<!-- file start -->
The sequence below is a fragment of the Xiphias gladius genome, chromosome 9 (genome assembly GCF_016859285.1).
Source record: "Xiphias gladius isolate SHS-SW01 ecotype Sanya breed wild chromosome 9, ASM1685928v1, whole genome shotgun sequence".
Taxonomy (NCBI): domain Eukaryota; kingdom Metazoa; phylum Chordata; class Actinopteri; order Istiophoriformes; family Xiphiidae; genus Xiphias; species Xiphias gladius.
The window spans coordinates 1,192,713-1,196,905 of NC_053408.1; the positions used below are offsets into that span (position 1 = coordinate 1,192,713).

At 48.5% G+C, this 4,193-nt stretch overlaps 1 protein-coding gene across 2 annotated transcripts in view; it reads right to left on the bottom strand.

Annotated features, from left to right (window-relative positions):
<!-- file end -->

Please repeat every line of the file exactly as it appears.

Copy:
The sequence below is a fragment of the Xiphias gladius genome, chromosome 9 (genome assembly GCF_016859285.1).
Source record: "Xiphias gladius isolate SHS-SW01 ecotype Sanya breed wild chromosome 9, ASM1685928v1, whole genome shotgun sequence".
Taxonomy (NCBI): domain Eukaryota; kingdom Metazoa; phylum Chordata; class Actinopteri; order Istiophoriformes; family Xiphiidae; genus Xiphias; species Xiphias gladius.
The window spans coordinates 1,192,713-1,196,905 of NC_053408.1; the positions used below are offsets into that span (position 1 = coordinate 1,192,713).

At 48.5% G+C, this 4,193-nt stretch overlaps 1 protein-coding gene across 2 annotated transcripts in view; it reads right to left on the bottom strand.

Annotated features, from left to right (window-relative positions):